Among the many and varied detrimental consequences of the COVID-19 pandemic is the impact on the savings and investments of individuals, particularly in relation to estate planning. Financial markets have...
Electrical safety checks
Having been under discussion for some time, the draft Electrical Safety Standards in the Private Sector (England) Regulations 2020 has finally been put before parliament. The regulations are likely to pass quickly through both the House of Commons and House of Lords, as the apparent intention is for them come into force from 1 April 2020.
Unless there is a specified exception, the draft places a requirement on private landlords to make sure that an electrical safety check is done before the commencement of the tenancy. This will apply to all new tenancies after the regulations come into force. For every existing tenancy, a check must be conducted by 1 April 2021. Going forward, the electrical safety checks are to be done no more than once every five years thereafter.
There will be an ongoing requirement on private landlords “to ensure that the electrical safety standards are met during any period when the residential premises are occupied under a specified tenancy.”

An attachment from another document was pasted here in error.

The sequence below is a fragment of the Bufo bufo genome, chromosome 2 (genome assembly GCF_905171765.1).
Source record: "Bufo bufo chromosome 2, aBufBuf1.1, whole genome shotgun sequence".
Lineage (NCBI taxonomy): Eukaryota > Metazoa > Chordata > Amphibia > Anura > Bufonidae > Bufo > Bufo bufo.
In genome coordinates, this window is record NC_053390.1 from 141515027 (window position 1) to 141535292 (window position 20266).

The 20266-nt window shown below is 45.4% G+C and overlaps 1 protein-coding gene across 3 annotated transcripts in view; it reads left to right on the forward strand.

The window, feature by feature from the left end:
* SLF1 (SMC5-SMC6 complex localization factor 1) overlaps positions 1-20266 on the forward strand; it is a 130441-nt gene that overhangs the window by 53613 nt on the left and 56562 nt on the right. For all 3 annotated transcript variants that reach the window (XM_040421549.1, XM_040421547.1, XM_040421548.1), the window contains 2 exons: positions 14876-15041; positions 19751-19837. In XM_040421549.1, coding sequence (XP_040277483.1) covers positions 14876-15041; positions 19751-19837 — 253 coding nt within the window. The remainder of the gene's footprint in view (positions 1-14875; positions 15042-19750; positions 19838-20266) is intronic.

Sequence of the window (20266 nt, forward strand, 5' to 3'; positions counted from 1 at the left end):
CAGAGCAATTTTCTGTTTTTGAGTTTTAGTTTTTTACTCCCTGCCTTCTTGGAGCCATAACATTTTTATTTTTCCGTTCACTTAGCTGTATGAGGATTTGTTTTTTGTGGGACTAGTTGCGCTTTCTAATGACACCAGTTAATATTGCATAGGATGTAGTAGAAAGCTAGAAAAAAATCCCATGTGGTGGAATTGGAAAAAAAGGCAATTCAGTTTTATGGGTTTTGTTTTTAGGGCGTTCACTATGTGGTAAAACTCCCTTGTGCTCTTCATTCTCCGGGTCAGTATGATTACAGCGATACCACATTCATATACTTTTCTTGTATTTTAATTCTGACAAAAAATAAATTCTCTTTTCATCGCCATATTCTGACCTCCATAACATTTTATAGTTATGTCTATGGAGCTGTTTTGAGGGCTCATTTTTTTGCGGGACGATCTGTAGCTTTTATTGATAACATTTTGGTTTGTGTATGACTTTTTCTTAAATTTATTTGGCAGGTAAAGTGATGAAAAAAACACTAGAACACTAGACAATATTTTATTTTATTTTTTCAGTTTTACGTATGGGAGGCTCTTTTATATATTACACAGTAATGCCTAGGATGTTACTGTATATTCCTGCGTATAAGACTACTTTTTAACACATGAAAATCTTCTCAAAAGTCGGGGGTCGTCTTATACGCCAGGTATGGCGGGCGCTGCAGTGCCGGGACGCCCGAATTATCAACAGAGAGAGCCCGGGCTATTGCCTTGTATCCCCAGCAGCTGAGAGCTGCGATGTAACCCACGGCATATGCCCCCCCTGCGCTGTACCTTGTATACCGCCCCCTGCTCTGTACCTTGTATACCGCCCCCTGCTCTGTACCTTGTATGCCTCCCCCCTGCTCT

A written report detailing the results of the inspection must be made and include the date of the next inspection. A copy of the report must be supplied to the tenant within 28 days. The Local Authority can request a copy which must then be provided within seven days. A copy must also be provided to any prospective tenants on request and to all new tenants before they take occupation of the property.
Should the report identify any remedial works, these must be done within 28 days unless the report indicates that they must carried out sooner. Written confirmation that the repairs have been completed should then follow.
Enforcement will be dealt with by the Local Authority, which can order the landlord to carry out remedial or urgent remedial action. Any landlord failing to comply with the order could be subject to a fine of up to £30,000. The penalty also applies to any requirement under Regulation 3. This means that the Local Authority can levy a fine if the landlord fails to provide the tenant or prospective tenant with an electrical safety certificate at the required time.
Currently, failure to provide the tenant with the electrical safety certificate will not prevent a landlord from serving a Section 21 Notice. However, this probably has more to do with the Government consultation on ending Section 21.
Landlords should also be aware that the Regulations will add a new condition to mandatory or selective licences.
Some tenancies will be excluded:
- social housing landlords
- tenants who share accommodation with the landlord’s family
- long leases
- student halls of residence
- hostels and refuges